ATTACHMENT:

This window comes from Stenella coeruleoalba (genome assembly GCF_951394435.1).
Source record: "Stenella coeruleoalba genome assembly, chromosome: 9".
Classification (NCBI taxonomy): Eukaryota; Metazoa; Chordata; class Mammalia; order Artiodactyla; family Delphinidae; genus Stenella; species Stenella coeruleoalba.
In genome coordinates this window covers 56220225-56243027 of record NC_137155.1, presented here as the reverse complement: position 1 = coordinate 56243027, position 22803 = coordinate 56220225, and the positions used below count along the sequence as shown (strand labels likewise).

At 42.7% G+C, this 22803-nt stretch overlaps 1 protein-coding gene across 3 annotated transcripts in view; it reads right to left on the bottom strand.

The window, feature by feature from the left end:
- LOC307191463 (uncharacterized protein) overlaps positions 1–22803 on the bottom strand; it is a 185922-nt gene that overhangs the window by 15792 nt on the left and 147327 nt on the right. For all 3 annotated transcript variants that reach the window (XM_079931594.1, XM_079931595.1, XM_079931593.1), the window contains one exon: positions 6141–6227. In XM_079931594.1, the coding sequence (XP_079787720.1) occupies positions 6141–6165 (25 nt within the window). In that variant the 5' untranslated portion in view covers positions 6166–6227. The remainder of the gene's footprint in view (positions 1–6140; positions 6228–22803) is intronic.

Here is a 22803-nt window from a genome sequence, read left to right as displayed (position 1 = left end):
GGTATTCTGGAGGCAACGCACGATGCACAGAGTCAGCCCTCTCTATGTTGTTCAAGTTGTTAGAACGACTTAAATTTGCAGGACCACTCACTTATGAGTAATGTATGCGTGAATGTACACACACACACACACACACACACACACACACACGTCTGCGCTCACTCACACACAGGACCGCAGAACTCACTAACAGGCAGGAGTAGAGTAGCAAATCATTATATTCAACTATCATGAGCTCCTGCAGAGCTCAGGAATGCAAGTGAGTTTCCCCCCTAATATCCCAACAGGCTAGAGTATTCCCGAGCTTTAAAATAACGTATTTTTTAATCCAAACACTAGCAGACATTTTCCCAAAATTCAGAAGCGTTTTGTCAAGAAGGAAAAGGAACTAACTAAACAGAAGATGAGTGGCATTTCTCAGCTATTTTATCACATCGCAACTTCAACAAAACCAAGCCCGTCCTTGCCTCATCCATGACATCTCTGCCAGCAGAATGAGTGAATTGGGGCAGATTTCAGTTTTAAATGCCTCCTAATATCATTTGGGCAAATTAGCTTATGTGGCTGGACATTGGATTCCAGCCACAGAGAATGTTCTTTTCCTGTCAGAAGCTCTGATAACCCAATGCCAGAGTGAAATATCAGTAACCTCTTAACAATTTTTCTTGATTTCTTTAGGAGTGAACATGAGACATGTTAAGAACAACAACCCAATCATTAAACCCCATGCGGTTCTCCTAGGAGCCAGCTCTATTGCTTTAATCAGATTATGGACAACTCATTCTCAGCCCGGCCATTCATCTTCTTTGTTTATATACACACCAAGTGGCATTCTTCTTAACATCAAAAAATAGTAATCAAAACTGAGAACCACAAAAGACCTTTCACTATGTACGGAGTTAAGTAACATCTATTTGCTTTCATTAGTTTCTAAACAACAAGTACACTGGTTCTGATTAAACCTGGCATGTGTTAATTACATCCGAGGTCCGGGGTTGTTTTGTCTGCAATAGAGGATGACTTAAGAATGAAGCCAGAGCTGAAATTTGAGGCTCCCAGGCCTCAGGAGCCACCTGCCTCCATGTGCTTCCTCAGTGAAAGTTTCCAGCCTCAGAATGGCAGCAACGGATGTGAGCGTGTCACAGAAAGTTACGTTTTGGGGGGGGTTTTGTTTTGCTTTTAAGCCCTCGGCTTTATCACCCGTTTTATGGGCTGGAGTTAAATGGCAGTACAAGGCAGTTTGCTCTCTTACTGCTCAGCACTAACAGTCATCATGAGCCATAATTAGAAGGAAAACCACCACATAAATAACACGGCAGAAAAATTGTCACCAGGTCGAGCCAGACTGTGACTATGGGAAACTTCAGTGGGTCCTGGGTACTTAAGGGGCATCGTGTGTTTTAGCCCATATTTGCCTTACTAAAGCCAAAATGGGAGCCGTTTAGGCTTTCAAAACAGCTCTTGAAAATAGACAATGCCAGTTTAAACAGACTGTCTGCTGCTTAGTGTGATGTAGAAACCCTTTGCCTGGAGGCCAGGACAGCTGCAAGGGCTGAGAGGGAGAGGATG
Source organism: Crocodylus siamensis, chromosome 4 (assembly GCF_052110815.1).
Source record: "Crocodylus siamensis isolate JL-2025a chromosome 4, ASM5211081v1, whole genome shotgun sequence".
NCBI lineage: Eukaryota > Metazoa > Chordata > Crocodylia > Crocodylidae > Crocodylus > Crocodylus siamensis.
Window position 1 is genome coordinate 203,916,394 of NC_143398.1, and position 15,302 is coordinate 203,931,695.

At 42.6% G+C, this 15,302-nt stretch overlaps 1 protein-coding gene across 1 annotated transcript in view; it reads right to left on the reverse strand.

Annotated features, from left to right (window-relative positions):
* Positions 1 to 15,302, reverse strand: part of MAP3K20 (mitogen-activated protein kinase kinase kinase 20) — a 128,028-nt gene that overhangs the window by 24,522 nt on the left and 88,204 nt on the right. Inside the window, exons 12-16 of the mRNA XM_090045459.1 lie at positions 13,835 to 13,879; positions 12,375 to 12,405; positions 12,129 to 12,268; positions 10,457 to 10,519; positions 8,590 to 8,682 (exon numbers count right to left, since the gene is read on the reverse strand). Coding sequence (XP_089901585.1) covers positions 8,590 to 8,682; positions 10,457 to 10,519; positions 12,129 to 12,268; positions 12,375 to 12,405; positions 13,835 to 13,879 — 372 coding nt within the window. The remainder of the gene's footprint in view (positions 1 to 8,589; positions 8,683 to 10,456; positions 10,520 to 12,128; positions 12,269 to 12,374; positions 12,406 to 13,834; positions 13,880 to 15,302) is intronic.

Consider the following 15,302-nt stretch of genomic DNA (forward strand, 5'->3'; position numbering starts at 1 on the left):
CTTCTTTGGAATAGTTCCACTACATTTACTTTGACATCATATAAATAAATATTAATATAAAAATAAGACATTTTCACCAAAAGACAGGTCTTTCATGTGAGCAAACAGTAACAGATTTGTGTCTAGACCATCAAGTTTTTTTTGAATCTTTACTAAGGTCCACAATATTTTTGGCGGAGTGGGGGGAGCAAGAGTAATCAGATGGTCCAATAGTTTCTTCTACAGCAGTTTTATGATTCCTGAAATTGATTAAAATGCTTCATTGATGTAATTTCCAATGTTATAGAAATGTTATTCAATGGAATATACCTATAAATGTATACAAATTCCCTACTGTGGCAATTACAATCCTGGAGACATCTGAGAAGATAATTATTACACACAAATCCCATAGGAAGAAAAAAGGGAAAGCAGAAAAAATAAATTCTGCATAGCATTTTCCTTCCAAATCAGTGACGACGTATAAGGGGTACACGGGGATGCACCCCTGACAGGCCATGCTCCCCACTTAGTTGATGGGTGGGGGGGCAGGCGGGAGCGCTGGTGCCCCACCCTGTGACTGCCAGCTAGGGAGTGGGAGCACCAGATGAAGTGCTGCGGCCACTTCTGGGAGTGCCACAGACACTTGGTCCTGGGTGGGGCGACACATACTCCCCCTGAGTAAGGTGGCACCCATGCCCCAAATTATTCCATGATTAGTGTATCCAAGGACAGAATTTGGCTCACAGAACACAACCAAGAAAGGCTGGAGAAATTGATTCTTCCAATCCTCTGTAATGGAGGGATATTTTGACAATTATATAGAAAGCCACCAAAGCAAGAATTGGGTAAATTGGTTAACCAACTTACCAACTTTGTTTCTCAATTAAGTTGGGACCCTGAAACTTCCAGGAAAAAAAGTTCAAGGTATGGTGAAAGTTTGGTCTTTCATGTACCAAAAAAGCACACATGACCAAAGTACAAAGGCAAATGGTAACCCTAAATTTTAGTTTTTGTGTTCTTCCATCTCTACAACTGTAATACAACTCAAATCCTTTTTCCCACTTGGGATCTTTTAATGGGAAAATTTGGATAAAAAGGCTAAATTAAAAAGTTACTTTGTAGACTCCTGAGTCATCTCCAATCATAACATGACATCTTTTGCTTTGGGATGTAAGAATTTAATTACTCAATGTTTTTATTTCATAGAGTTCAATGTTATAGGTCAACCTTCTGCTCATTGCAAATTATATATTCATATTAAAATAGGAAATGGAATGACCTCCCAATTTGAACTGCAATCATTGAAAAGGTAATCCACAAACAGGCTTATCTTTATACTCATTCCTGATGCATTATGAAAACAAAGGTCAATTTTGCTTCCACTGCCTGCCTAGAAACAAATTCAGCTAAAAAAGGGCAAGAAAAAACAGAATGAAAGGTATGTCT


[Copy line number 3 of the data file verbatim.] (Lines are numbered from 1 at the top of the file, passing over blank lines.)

Classification (NCBI taxonomy): Eukaryota; Metazoa; Chordata; class Mammalia; order Artiodactyla; family Delphinidae; genus Stenella; species Stenella coeruleoalba.